Super Bowl 45: Curran's five first half thoughts


Super Bowl 45: Curran's five first half thoughts

By TomE. Curran
The score is 21-10 and the Steelers are fortunate to still be in striking distance in Super Bowl 45. Important to remember: the largest deficit overcome in a Super Bowl is 10. Pittsburgh got itself down 21-3 before the late touchdown to Hines Ward. The Super Bowl Halftime 5 brought to you by...Comcast Sportsnet New England. ROETHLISBERGER'S LEGACY?The Packers have 14 points directly off of Ben Roethlisberger picks. The first came as a result of pressure in his face as he tried to step into a throw to speedy Mike Wallace. Wallace was open against Tramon Williams, but the throw was so affected Nick Collins was able to step in and easily make the pick and return it for the score. The next pick was a force, picked off at midfield by Jarret Bush. Four plays later, the Packers were in the end zone again after a beautiful throw by Aaron Rodgers. Roethlisberger is 13 for 21 for 143 yards with a touchdown and two picks. He's going to need a big second half to make up for putting Pittsburgh in a hole. No team has ever lost a Super Bowl in which it had an interception returned for a touchdown. FLEET OF INJURIESSo far we've got Packers wideout Donald Driver getting his ankle x-rayed (negative), Steelers wideout Emmanuel Sanders leaving with a foot injury, right tackle Flozell Adams leaving (then returning) with a shoulder injury and Packers DB Charles Woodson (shoulder) leaving for the locker room just before halftime. There is undeniably a greater level of speed, intensity and recklessness in Super Bowls and that's obvious right now. Steelers DB Bryant McFadden (shoulder) and Packers DB Sam Shields also are questionable to return in the second half. STEELERS O-LINE GETTING PUSHED BACKEarly on, the Steelers were very effective running off right guard with running back Rashard Mendenhall right at Packers OLB Clay Matthews. Mendenhall had 5 carries for 30 yards in the first half. By the break he had 8 carries for 30 yards. The concerns about the Steelers offensive line trying to deal with BJ Raji, Cullen Jenkins and Ryan Pickett,especially on the inside, are well-founded. PACKERS TIGHT EARLYThe Packers seemed tight at the start of the game. A muffed punt, a failure to down a punt, a mistimed dive by Jordy Nelson all seemed indicative of that. But once the Packers got the ball back on their second drive and started pounding it to Nelson with William Gay in coverage, Green Bay settled in nicely. Rodgers is having a terrific game in his first chance and hasn't seen any pressure from the Steelers blitz schemes. Neither team has a sack yet. BIG NAMES ON STEELERS D SILENTNothing yet from James Harrison or Troy Polamalu. Polamalu was in the vicinity on both touchdown catches. Early in the third, William Gay had a key breakup on a slant to James Jones which - if Gay hadn't gotten a hand on it - may have gone the distance. Tom E. Curran canbe reached at Tom on Twitter at http:twitter.comtomecurran

Brady allows himself to enjoy win: '[Bleep], you've got to be happy now'

Brady allows himself to enjoy win: '[Bleep], you've got to be happy now'

FOXBORO -- Tom Brady can be his own worst critic. That's why last week, after beating the Texans in the Divisional Round to move on to the AFC title game, he wasn't thrilled. He didn't play up to his standards. The offense struggled at points. He wore his frustration like a five o'clock shadow.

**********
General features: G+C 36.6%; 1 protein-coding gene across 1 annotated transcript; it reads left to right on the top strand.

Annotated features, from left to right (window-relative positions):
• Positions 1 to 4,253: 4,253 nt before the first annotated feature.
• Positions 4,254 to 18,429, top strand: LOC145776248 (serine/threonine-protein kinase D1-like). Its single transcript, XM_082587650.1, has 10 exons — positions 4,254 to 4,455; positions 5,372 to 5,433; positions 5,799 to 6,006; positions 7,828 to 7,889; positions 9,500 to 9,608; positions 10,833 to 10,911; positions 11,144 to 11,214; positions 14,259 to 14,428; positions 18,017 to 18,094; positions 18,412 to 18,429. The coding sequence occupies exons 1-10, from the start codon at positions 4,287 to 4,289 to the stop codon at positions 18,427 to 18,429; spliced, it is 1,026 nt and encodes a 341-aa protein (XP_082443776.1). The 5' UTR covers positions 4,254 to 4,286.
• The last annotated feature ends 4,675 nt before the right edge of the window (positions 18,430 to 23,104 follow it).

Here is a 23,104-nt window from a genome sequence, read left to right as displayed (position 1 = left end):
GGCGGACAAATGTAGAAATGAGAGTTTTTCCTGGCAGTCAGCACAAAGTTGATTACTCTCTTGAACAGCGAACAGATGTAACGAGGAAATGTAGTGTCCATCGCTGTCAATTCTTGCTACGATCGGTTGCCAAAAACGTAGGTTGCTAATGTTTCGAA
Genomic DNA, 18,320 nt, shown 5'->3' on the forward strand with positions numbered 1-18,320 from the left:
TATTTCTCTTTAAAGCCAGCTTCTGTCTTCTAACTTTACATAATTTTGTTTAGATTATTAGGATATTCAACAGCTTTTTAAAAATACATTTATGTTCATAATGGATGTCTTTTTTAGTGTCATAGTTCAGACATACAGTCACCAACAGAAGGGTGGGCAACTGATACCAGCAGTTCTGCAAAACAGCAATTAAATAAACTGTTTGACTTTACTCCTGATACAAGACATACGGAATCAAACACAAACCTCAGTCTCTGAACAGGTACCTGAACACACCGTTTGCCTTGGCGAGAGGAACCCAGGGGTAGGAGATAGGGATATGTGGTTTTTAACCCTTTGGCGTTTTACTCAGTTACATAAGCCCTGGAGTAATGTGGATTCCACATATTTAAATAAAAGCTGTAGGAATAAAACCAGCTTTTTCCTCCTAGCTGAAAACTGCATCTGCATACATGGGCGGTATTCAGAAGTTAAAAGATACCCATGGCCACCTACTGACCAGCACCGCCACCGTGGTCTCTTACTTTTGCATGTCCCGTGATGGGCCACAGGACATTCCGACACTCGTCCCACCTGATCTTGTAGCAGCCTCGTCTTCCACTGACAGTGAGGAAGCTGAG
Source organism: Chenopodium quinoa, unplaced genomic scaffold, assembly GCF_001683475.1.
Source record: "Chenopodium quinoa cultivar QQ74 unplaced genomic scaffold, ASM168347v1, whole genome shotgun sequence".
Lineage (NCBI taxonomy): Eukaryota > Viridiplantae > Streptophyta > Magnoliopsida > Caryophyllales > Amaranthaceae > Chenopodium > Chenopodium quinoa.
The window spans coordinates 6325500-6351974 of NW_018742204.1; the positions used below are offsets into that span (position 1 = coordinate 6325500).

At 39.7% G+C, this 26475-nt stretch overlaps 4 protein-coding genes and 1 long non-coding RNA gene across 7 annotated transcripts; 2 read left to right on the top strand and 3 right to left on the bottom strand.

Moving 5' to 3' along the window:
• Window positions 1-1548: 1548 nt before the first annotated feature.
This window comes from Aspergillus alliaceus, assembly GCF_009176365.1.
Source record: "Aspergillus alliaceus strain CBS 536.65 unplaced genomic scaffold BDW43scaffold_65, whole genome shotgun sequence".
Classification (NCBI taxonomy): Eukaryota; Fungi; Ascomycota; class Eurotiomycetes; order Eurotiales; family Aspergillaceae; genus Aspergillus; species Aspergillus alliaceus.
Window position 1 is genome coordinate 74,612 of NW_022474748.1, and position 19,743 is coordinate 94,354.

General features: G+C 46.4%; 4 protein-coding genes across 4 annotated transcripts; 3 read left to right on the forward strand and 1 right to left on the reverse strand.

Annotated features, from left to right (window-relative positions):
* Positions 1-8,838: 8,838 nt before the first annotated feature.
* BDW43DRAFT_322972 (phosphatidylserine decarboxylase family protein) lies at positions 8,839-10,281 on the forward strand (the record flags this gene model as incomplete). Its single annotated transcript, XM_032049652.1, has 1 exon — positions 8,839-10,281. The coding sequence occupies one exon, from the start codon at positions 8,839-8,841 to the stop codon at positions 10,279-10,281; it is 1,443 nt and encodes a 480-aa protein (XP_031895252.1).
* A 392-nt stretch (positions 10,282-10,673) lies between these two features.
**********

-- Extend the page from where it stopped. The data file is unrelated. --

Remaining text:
Winning is not everything for Brady, most weeks. He has an idea of how he should perform, how the Patriots offense should perform, and when those ideals aren't met, he's generally displeased. 


On Sunday, after beating up on the Steelers, 36-17, that wasn't the case. It was a sound performance, but it wasn't perfect. It was explosive at times, but it shined a light on areas where the Patriots will need to continue to improve. 

Despite its imperfections, Sunday was no time to brood about plays missed or lessons learned the hard way. Screw it, Brady seemed to say. They were going to the Super Bowl. It was OK to smile.  

"It was a good day," Brady said. "I mean, we're going to the Super Bowl, man. [Expletive], you've got to be happy now."

The Super Bowl berth is the ninth in franchise history -- more than any other club -- and the seventh with Brady and coach Bill Belichick. By throwing for 384 yards and three touchdowns on 32-of-42 passing, Brady tied Joe Montana for the most postseason games (nine) with three touchdown passes. 

Brady will also claim the record for Super Bowls played when he and the Patriots head to Houston. And if they win, he'll tie Charles Haley for most Super Bowl wins for a player (five).

Those are lofty numbers made even more significant, perhaps, due to the fact that Brady wasn't allowed to start this season as his team's quarterback. He was asked during Sunday's postgame press conference if it was personally satisfying to get back to the Super Bowl despite having to serve a four-game suspension due to Deflategate.

"Well, that's because of the hard work of a lot of people from my coaches to my teammates to our families that support us," he said. "It takes a lot of people, a lot of hard work and a lot of effort over the course of many months. This didn't start at 6:40 tonight.

"This thing started in April. It really started before that in free-agency when we were picking up guys like [Chris] Hogan and drafting guys like Malcolm Mitchell and guy who were in rehab like [LeGarrette Blount] and [Dion Lewis] and [James Develin] and Nate [Solder]. It's a lot of hard work. There are only two teams left standing, and I'm happy we're one of them."

They're going to the Super Bowl. He has to be happy now.